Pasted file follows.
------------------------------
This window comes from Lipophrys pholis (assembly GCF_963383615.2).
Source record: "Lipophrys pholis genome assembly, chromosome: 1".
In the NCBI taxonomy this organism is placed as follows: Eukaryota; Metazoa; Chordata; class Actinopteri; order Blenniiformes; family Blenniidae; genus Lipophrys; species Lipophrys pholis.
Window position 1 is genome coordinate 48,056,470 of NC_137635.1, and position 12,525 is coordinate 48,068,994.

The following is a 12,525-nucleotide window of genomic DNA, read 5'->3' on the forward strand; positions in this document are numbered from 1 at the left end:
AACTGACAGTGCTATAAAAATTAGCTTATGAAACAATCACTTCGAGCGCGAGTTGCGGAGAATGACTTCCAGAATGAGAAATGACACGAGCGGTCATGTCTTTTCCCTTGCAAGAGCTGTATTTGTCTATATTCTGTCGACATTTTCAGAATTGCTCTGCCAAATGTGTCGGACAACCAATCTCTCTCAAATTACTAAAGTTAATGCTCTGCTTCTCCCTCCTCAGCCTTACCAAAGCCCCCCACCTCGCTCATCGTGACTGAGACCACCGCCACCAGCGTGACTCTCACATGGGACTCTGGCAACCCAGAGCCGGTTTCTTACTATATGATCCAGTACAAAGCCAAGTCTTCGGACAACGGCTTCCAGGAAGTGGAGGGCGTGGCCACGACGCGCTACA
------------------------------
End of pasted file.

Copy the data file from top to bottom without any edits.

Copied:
This window comes from Lipophrys pholis (assembly GCF_963383615.2).
Source record: "Lipophrys pholis genome assembly, chromosome: 1".
In the NCBI taxonomy this organism is placed as follows: Eukaryota; Metazoa; Chordata; class Actinopteri; order Blenniiformes; family Blenniidae; genus Lipophrys; species Lipophrys pholis.
Window position 1 is genome coordinate 48,056,470 of NC_137635.1, and position 12,525 is coordinate 48,068,994.

The following is a 12,525-nucleotide window of genomic DNA, read 5'->3' on the forward strand; positions in this document are numbered from 1 at the left end:
AACTGACAGTGCTATAAAAATTAGCTTATGAAACAATCACTTCGAGCGCGAGTTGCGGAGAATGACTTCCAGAATGAGAAATGACACGAGCGGTCATGTCTTTTCCCTTGCAAGAGCTGTATTTGTCTATATTCTGTCGACATTTTCAGAATTGCTCTGCCAAATGTGTCGGACAACCAATCTCTCTCAAATTACTAAAGTTAATGCTCTGCTTCTCCCTCCTCAGCCTTACCAAAGCCCCCCACCTCGCTCATCGTGACTGAGACCACCGCCACCAGCGTGACTCTCACATGGGACTCTGGCAACCCAGAGCCGGTTTCTTACTATATGATCCAGTACAAAGCCAAGTCTTCGGACAACGGCTTCCAGGAAGTGGAGGGCGTGGCCACGACGCGCTACA